Tuesday, August 26, 2008

The Disenfranchisement of Democratic Women

We live in a world where women are vastly under-represented in the top ranks. We have only token representation in congress and the cabinet; in the ranks of CEOs, directors and senior management; in the most influential media posts; in every influential area of government and business. This is equally true in Canada.

It can no longer be argued that women are under-represented because we are unready to lead. More women graduate university than men. Changes in childcare practices, such as widespread availability of day care and better sharing of the workload between spouses, mean that women don’t have to drop out of the workforce for a decade.

We could write volumes on why women are still excluded from the top ranks. Many people (both men and women) are locked into a paternalistic framework where women aren't acceptable as leaders. Our vision of a leader is a man in business suit. A woman seems wrong. Lots of things reinforce this. There aren’t enough female university professors so people don’t see women as authority figures and women lack role models. Our society increasingly presents women as sex objects for men. The “old boy’s network”, still going strong, excludes women.

But this year we had a glaring, monstrous, public demonstration of how women are shut out. A woman – for the first time – was a serious contender for the nominee for president, and she was brought down – for various reasons – but publicly because she was a woman. She was ridiculed and demonized for being female. Some of the most widely watched and influential media personalities said they were afraid she’d castrate them. Her biggest failing, we were told, was that she had a sense of entitlement – and people accepted that as a fair criticism. She was criticized for her laugh, ankles, age. She was called shrill, a hypocrite, too mannish, too womanish. The media was more interested in the husband than the candidate. It was blatantly obvious that no woman would be taken seriously.

And after it was all over, the sexism was almost completely denied by the media, her party, and the man who won.

What people don’t seem to get about Hillary supporters who don’t support Obama is that our problem is not that Hillary lost; it’s how she lost. I fully understand that there were numerous factors in that defeat - that her campaign staff made mistakes, that she made mistakes - but the key issue is that the sexism was so egregious and blatant that the campaign represents an attack on all women.

I couldn’t bear to watch Michelle Obama’s speech at the convention last night because it was good. She is intelligent, poised, a good speaker with a great heart, and yet she cannot speak at the Democratic convention except as a spouse supporting her husband. As a woman, it is heartbreaking and maddening to see such ongoing blatant dismissal of our sex. It would almost be easier if women were dismissed as inferior, but we’re not. We have made huge strides in attaining equity in education and pay, but we’re still not equal citizens. We’re allowed into every segment of society except - other than a few tokens - the ruling class.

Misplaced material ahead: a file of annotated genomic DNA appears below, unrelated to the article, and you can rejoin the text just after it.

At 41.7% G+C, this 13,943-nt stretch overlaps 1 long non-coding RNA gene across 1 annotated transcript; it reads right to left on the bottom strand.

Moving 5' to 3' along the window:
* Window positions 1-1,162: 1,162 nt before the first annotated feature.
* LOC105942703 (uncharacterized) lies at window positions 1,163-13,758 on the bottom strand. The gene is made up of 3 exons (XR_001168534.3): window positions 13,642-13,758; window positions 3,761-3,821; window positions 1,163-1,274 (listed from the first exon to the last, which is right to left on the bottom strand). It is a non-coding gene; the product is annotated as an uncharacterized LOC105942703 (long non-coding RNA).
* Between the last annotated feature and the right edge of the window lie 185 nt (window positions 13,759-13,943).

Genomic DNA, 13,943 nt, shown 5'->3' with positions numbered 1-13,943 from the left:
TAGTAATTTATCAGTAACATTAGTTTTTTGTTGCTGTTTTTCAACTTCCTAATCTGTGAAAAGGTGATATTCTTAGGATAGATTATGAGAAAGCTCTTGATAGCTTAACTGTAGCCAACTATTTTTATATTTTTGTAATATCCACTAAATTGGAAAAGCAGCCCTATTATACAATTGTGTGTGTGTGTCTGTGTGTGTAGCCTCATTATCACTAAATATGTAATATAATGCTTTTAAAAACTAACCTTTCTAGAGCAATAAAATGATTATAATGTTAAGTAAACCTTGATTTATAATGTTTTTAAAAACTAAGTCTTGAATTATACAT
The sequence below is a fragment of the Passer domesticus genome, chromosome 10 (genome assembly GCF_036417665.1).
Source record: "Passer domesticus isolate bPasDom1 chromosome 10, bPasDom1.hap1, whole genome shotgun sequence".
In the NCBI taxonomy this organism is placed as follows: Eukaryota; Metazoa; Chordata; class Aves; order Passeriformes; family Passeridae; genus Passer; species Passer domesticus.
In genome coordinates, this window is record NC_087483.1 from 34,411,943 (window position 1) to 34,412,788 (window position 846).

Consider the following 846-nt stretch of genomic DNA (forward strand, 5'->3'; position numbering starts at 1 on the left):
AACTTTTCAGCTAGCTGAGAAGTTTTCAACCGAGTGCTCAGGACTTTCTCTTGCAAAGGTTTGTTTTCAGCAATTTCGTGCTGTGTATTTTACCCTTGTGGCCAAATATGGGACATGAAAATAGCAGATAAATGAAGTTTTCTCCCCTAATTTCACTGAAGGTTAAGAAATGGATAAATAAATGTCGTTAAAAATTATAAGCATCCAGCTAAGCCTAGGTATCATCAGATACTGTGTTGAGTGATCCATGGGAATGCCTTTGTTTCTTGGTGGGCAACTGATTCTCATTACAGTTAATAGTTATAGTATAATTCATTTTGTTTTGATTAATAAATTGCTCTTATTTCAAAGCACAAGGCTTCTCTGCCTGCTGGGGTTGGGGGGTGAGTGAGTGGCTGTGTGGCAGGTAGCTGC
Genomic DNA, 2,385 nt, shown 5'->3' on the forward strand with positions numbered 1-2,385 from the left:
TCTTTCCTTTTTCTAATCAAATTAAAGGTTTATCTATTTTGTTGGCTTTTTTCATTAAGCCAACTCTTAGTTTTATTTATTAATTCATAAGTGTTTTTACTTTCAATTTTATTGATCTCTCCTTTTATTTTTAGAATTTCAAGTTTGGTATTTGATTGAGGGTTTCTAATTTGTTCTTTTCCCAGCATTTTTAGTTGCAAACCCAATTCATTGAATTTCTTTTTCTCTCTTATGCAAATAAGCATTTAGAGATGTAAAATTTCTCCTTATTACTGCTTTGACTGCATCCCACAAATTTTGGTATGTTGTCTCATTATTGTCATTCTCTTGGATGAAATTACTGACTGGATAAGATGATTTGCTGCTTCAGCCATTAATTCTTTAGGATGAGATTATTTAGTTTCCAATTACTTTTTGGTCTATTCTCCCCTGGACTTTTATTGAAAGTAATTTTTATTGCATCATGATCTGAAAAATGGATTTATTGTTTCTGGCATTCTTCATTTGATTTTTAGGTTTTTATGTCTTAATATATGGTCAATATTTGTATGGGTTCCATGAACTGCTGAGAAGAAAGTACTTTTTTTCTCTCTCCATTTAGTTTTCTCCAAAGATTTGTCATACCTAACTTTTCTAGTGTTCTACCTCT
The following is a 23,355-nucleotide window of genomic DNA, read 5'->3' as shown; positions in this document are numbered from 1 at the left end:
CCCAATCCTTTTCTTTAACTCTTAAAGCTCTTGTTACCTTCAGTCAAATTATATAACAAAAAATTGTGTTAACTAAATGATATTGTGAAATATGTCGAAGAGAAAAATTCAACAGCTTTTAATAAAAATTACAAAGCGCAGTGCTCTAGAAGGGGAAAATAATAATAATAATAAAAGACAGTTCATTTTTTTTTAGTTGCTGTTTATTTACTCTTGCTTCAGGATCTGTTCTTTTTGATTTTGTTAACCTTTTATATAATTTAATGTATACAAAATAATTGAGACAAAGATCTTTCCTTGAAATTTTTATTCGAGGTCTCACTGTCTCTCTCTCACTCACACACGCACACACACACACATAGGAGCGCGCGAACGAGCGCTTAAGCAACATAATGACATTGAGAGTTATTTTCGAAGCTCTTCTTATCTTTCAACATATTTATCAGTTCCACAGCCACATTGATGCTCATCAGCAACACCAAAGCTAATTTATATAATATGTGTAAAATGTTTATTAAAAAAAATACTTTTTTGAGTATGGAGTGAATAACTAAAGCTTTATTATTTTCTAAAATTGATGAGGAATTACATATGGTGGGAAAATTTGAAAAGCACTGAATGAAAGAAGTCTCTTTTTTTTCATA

It is widely reported that over 30% of Hillary supporters have not yet decided to support Obama, and yet nobody, it seems, is taking our concerns seriously. The Democratic party seems to believe that it's up to Hillary to heal the rift. As I've said before, she is not the person to do that. It is the responsibility of the candidate and the party to address this issue. And as they seem to have absolutely no inclination to do that, or even to admit there's a problem, well... the only leverage we have is our numbers and our vote.

This is the time for women to take a stand. We have been promised better female representation for decades and virtually nothing has been done. We have been slapped down too publicly to just be able to say OK, fair enough, we’ll try again in four years. I can barely stand to watch the parade of men at the convention podium. I’m sick of it.

We have watched in horror as a high profile woman has been felled, and it resonates too painfully with all the little ways that each of us has been felled. Equality now.



Scott Tribe said...

And yet if you cut off your nose to spite your face, you're going to have someone in the White House that goes against your stated principles, and Clinton's if you and others like you fail to support Obama and the Democrats. You say John McCain is just shading right-wing to appeal to that group, but that he's really reasonable on women's rights and a moderate? You're being badly fooled by him